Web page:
我们能够做些什么?我们将能够做些什么?——以避免未来冲击我们的情况出现?

财政预算报告宣称:“假设我们努力地协助每一个愿意到劳动职场上找工作的人,我们可以达到2-3%增长……”

财政预算报告也宣称:“在社会前线,2017年财政预算支持那些有意购买住房靠近父母住家的人和协助他们的孩子在中学毕业后的未来。”

好了。对于哪些穷苦的劳动阶级,特别是单亲父、母的家庭或者夹心层家庭我们能够做些什么?他们可能也期待着在2017年财政预算中,自己会也会受到关切。

请思考一个活生生的现实故事,这个故事是真实。

它是我们本地的社会工作者叙述的真实的一个家庭的故事。这是一名已经离婚的妇女的故事。

她赢得了抚养三个孩子的抚养权,但是,没有获得赡养费的承诺。她申请一套租赁住房。前线的职员告诉她说,由于她每月收入1600元,已经超越有关政府租房条件规定每月收入150元的顶额了。

为了符合达到当局这个租房收入最高的要求,前线职员给提供的意见是停止目前的工作才进行申请租赁住房,在获得批准后再找工作。但是,她并没有辞去工作。她喜欢这份工作。必须要有一份工作。即便是她的国会议员同情她的处境,提出选择不领取一个月的薪金也不行。这样经过了往返20封复函,以及耗费了无数小时会见国会议员。包括她的国会议员在内,始终都无法找出一个可以解决从的方案。

为什么对于她这样的个案就不能特案特办呢?她是没有能力支付购买住房的预付款的。她没有任何亲戚或者朋友有空余的房子容纳她的这个小家庭的。她在公开市场租赁一套房子价格租金是相当高昂和租赁期是短暂的。她在5年搬了四次家。因此她的积蓄已经耗尽。

当她的雇主提供给高新工作的机会时。她无法接受,她拒绝了。因为,她工作地点离开她的学前教育孩子的学校太远了,她说无法准时在孩子放学接他回家。她没有能力长期支付(乘搭校车)车费的。与此同时,由于她有三个孩子,而这家公司是需要做夜班工作的。这是她无法选择的条件。

接着就是健康问题出现了。

首先是她的孩子生病问题,接着是她的父母生病问题。再接下来是供电表的电箱烧毁了。面对着这样的情况,她必须在购买一个新的供电箱或者买一些好的食物给孩子吃的问题作出抉择?有些时候,她陷入了极其困扰的境地时,真的想要自寻短路!

为什么她需要这么艰苦的尝试去面对这些问题?它突然间觉得,在这个世界上最聪明和安全的决定就是:为了符合获得一套租赁房子的收入顶限额的条件,自己可以去找一份较低的薪金,以便孩子可以在一个安全的环境里学习。

我说的这个故事,您们听了是否感到厌倦。

因为她确实对生活已经感到厌倦了。

您们一定要赞赏许多类似这样的穷苦家庭。他们始终生活的事实不会感到厌倦的。

这位离婚妇女要做的就是让自己和孩子的生活面向未来。她环顾了自己周边的人,要与他们一起过上好日子。但是,社会上这些架构所造成的障碍一直阻碍着她前进的道路。

她对新加坡经历的经验是什么?我们想要从她经历的新加坡经验得到的是什么?我们期盼她会说哪些新加坡的故事给自己的孩子听吗?这一切经历者所经历的新加坡制度问题是否足以让我们产生一个战略性小组去探讨确保她能够过上一个与过去经历完全不同的生活?

对她和孩子们来说,信任就是给予大学平等就读机会和在机构里能够获得平等机会。

假设她在自己的未来还是继续保持缄默,以及她在面对着困难时,继续坚持维持着对国家信任制度的高度信任,证明的是她的力量,而不是我们。

她应该说对这个信任制度已经失去了信心,谁将帮她找回信心呢?

只有政府可以做到。这是一个简单的答案。

最困难回答的是我们。

这个答案一直都是这样,也永远都是这样。

人们都说,当你成为一个成年人时,你必须认识到世界上没有真正免费的东西。每一件东西都是有其价格的。一切货物的成本就是每个人付出的成本。我们很少有人会为这些货物成本买单的。

每一个权益诉求,都会附带一个必须负起的责任。 说出“每个新加坡人都有平等权益”动听的话。比说出“要每个新加坡人对那些权益 负起责任”的挑战话更容易。听起来,这好像是那些不希望看到更多平等权益的的人心中所要讲的话。

所以就像我希望国家能够保持开放根本的解决方案那样,我同时也看到,我们人民必须站在平等的基础上去面对开放所承担的新责任。这些新的责任可能会加在我们的身上。

假设某一天需要缴交高额税收——正如部长所暗示的那样——为了建立一个更好的制度带领大家一起前进,我想,许多新加坡人将会准备付出。那是因为我们都是慷概的人们,我们付出远远比给自己的还要的多。

但是,麻烦的是:要有非常高的信任度,这事才能发

我相信,在许多纳税人和选民中,那些仍然需要我们更多去诚恳参与和深入地说服他们,这个制度普遍上是有关带领每一个人共同前进的故事,而不是带领我们当中某一些人前进吧了。我们在前线人员需要更多与与人民进行公开和诚恳的对话迈向世界增长的一部分,

迈向世界增长的一部分

我将要以这个故事结束我的讲话。

美国作家娥苏拉·勒瑰恩(Ursula Le Guin)写了一段挑衅性的寓言,叫着“那些离开欧梅拉斯”(“The Ones Who Walk Away from Omelas)。

在这篇故事里,一个未知名的导游带领我们穿过一座充满幻想的欧美拉斯(Omelas)城市。导游告诉我们,这是一个令人目眩的旅游城市,它有神奇技术和了不起的人们。但是,当我们被带领到这座美丽城市的地下层时,这个旅程即转入了一个黑暗。

在地下底层是一个囚禁室。它关闭了一个虚弱和可怜的小孩。导游告诉我们以某种神秘的方式接受这样情况。整个城市的成功将会因为这个孩子应该会获得自由完全被破吗?

欧米拉斯这个城市的秘密最令人不安的部分不是秘密。而是我们被告知,每一个城市到了一定的年限,就能够看到它们真正的面貌。

故事在一个混合诠释中结束。

它叙述了一小群人选择静悄悄地离开这座城市,朝向一个未知的目的地。导游提醒说,这小群人所要去的目的地可能是不存在。

看完这篇故事令人感到不安的是,因为每一个读完这篇故事的人都本能地知道故事里所叙述世界上的城市生活的真实性。每一个城市都有一个小孩被囚禁在底层里。这是一种挥之不去的感觉,他们都是对保持孩子的共犯。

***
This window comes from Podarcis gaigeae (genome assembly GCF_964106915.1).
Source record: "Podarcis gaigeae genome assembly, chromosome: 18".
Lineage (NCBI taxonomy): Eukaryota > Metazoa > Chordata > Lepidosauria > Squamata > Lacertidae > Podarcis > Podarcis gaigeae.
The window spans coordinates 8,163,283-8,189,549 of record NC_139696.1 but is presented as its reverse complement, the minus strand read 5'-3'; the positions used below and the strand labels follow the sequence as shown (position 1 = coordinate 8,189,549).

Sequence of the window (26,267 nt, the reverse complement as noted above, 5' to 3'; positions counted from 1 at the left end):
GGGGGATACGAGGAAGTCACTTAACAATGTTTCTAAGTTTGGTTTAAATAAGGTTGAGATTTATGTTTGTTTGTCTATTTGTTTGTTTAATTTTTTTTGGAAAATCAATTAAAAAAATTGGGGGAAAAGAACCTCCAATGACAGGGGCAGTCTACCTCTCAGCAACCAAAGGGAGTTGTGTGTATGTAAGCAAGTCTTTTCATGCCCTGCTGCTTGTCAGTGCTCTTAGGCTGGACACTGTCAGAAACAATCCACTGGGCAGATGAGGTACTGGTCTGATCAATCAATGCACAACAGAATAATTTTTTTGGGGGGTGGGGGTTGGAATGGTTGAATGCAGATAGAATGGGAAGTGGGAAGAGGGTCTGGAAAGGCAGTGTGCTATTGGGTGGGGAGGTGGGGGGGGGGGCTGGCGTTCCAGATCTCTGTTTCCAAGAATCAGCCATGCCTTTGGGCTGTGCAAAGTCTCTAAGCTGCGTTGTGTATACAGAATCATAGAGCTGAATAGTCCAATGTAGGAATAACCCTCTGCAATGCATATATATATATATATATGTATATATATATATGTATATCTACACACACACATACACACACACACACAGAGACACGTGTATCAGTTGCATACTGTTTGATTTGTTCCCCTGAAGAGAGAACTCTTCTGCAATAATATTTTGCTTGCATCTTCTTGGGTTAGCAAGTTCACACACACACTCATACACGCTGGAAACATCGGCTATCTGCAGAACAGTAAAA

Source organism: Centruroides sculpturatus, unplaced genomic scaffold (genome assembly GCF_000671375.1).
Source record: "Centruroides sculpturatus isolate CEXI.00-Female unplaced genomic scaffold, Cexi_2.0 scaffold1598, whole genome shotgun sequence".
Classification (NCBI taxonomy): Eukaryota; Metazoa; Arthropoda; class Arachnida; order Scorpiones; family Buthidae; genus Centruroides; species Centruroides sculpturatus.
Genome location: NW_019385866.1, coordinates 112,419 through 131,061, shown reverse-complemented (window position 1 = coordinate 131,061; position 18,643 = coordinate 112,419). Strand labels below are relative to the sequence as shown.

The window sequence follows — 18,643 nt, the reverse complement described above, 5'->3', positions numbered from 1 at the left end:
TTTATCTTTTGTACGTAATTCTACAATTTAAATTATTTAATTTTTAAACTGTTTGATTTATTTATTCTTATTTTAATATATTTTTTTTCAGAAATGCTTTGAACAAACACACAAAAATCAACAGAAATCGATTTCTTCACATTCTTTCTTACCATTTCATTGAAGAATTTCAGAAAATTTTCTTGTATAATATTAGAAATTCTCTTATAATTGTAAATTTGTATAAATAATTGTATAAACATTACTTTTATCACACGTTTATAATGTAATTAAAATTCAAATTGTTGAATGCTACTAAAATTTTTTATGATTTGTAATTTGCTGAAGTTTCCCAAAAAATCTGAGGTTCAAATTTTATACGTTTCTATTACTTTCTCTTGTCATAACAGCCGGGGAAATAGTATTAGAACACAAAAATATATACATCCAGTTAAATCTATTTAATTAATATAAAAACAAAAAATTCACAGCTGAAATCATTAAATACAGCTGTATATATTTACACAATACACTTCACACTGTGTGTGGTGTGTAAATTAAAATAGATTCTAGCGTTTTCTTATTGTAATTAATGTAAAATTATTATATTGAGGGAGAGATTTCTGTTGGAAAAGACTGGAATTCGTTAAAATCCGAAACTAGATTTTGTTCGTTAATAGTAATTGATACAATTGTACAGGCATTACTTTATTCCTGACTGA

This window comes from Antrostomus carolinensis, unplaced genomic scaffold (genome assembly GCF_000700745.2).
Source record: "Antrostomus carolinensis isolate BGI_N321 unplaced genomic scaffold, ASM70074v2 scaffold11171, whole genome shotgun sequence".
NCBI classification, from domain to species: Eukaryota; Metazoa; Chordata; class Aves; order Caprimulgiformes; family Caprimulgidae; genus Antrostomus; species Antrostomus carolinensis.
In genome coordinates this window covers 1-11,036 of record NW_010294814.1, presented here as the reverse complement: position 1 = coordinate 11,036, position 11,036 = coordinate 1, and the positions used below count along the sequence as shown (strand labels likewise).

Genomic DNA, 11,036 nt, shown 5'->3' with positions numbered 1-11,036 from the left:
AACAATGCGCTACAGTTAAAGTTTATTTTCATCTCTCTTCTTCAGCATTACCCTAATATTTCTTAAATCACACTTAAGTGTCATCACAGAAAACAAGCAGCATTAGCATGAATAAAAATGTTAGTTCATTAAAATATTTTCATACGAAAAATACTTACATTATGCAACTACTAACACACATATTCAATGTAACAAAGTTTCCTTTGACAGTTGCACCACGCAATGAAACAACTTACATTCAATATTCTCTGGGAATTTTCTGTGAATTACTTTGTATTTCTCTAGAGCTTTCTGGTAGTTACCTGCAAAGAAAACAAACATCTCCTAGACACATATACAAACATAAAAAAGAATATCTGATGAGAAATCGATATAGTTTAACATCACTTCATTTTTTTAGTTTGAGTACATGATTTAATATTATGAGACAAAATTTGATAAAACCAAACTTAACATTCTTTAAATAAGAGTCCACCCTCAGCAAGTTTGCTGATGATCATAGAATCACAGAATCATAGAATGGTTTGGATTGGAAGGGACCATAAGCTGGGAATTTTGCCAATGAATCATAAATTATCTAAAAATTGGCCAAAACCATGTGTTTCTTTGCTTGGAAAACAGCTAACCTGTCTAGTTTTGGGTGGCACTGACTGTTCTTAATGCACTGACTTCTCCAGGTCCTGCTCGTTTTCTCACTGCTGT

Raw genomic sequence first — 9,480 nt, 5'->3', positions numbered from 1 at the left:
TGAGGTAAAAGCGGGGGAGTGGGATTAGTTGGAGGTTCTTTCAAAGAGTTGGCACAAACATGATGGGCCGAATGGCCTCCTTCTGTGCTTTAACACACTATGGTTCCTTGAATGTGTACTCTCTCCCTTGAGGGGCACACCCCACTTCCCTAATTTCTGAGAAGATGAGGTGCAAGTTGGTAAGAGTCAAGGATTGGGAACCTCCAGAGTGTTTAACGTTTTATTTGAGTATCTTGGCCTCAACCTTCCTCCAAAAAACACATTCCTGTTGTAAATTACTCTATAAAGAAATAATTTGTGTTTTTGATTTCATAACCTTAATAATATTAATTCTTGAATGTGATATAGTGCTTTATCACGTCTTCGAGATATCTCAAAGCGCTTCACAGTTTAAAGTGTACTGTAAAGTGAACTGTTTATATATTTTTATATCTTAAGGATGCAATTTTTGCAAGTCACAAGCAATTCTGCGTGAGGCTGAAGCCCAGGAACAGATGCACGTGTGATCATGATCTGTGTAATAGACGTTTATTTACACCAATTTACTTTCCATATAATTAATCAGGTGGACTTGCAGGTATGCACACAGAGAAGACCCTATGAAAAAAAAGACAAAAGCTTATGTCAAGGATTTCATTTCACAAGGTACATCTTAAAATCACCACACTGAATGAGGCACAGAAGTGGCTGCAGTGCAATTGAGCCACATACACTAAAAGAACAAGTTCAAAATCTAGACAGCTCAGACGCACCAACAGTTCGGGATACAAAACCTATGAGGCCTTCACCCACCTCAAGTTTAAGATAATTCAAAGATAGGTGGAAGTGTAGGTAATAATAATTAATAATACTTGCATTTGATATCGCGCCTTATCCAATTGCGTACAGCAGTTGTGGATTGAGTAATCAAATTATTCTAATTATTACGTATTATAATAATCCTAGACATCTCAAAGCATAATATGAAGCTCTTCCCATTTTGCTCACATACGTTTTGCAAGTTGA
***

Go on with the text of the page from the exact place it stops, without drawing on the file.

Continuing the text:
我经常都感到惊讶,导游所叙说的故事本意是不可靠的。我是不是可以说另一个故事来挑战导游。

当我想到有关于新加坡相似的情况时the parallels to Singapore,我看到需要不断质疑有关的叙述,而不是轻易地视为神圣不可侵犯的的事实。这是真实的。一旦我们同意强制性关闭雇佣外来劳工,将会看到我们的生活和工作失去平衡出现崩溃吗?如果把我们的孩子从早期的教育言流和高风险考试的严格实施制度中释放出来,我们会看到未来的劳动力不会变得那么严格?这是真的吗?

或许是,或许不是。

我们不知道在没有与每一个人进行诚恳的对话,特别是哪些受人民尊敬,但是,不同意我们的政策的人情况是不是这样。

有新加坡人在那里提出了尖锐的问题。那里有新加坡人在外面生活找到了那些尖锐问题的尖锐答案。他们当中一些目前还仍然在这儿、继续公开地和坚持着推向这个边界。但是,他们当中的一些人已经达到突破点了。他们通过尝试和带着那些无奈忍受的破碎心态被动地接受您的不公平。他们的身躯可能仍然在在这儿,但是,他们的精神离开了他们的欧美拉斯城里。

我不晓得如何是好。然而,可以肯定的这是发出内心的纯洁的声音。

但是,我一路来都期盼我们的国家是一个大多数人民能够向那些离开者说:

留下来吧!告诉我们您所看到的一切。请允许我们与您共同分享您所看到的一切。

因为面对着世界在成长的一部分,比起那些过去离开的人,我们这个小城市需要更多像您这样要向前迈进的人。

哪些敢于去少数人敢去的地方的人。

敢于面向对方、敢于面向矛盾、敢于面对问题和敢于提出解决问题的方案的人。

最为深刻的是,面对着仍然留在城市地下层渴望自由的孩子们。

我们的这个城市需要你们。

这个城市需要我们每一个人——或许我们永远也不知道。

财政部长,我支持您的财政预算报告。

但是,请允许我同时拥有一点希望的空间。那就是您每一次的财政预算将会带来一些新的思路,它能够真正协助给哪些一直抱着希望获得援助和期盼在溺水者以及那些被囚禁在城市地下层的孩子们。

因为这也是他们的城市啊!

谢谢。

a rise in water and motorcycle prices is justifiable will feel like salt on a wound.

——The Ones Who Walk Towards (2017)

NCMP Shiao-yin Kuik

Related website:https://www.facebook.com/notes/shiao-yin-kuik/the-ones-who-walk-towards-2017/10155014195068427

Finance Minister,

it is very good to see you back. I was encouraged by the kind support shown to you by many Singaporeans – especially across political divides.

Unity is one of the most precious assets any country can boast of. And I will always be grateful for every year that we still possess that in Singapore.

It is one of the richest parts of the inheritance we have received from our previous generations and I pray we will never squander it.

MOVING FORWARD IN A WORLD GROWING APART

Budget 2017 declares that our future lies in Moving Forward Together.

But what does that really mean?

Madam Speaker, Finance Minister Sir, America’s motto is “e pluribus unum” – “out of many, we are one”.

It is inscribed on every coin they have in circulation. It sat in the pockets of all their citizens as a daily reminder that unity was the very currency of their system. And yet, this is the very same country who just recently voted to take a massive hatchet to a system they felt was no longer trustworthy.